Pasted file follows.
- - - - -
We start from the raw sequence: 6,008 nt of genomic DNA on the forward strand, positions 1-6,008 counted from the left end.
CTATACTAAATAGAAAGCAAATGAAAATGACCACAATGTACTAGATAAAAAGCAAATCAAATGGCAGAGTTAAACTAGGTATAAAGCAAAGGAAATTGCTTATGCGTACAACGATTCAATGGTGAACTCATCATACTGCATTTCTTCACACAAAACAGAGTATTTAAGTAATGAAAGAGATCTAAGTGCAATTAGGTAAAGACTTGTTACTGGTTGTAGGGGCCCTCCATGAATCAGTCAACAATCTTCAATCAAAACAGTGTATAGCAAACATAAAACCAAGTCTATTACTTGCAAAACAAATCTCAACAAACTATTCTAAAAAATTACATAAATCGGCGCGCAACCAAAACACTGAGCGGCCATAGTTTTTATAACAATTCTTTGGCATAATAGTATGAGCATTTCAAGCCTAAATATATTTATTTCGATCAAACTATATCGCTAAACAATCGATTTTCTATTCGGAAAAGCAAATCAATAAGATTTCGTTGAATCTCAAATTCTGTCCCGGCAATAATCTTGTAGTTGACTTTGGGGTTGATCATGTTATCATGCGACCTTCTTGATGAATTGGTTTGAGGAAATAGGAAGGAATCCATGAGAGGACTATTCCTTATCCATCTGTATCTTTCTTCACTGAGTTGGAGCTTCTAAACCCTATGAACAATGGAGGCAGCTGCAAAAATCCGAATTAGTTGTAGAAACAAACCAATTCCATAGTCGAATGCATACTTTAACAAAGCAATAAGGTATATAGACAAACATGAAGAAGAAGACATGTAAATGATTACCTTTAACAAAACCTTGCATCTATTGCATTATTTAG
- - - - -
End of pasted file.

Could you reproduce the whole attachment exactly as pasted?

We start from the raw sequence: 6,008 nt of genomic DNA on the forward strand, positions 1-6,008 counted from the left end.
CTATACTAAATAGAAAGCAAATGAAAATGACCACAATGTACTAGATAAAAAGCAAATCAAATGGCAGAGTTAAACTAGGTATAAAGCAAAGGAAATTGCTTATGCGTACAACGATTCAATGGTGAACTCATCATACTGCATTTCTTCACACAAAACAGAGTATTTAAGTAATGAAAGAGATCTAAGTGCAATTAGGTAAAGACTTGTTACTGGTTGTAGGGGCCCTCCATGAATCAGTCAACAATCTTCAATCAAAACAGTGTATAGCAAACATAAAACCAAGTCTATTACTTGCAAAACAAATCTCAACAAACTATTCTAAAAAATTACATAAATCGGCGCGCAACCAAAACACTGAGCGGCCATAGTTTTTATAACAATTCTTTGGCATAATAGTATGAGCATTTCAAGCCTAAATATATTTATTTCGATCAAACTATATCGCTAAACAATCGATTTTCTATTCGGAAAAGCAAATCAATAAGATTTCGTTGAATCTCAAATTCTGTCCCGGCAATAATCTTGTAGTTGACTTTGGGGTTGATCATGTTATCATGCGACCTTCTTGATGAATTGGTTTGAGGAAATAGGAAGGAATCCATGAGAGGACTATTCCTTATCCATCTGTATCTTTCTTCACTGAGTTGGAGCTTCTAAACCCTATGAACAATGGAGGCAGCTGCAAAAATCCGAATTAGTTGTAGAAACAAACCAATTCCATAGTCGAATGCATACTTTAACAAAGCAATAAGGTATATAGACAAACATGAAGAAGAAGACATGTAAATGATTACCTTTAACAAAACCTTGCATCTATTGCATTATTTAG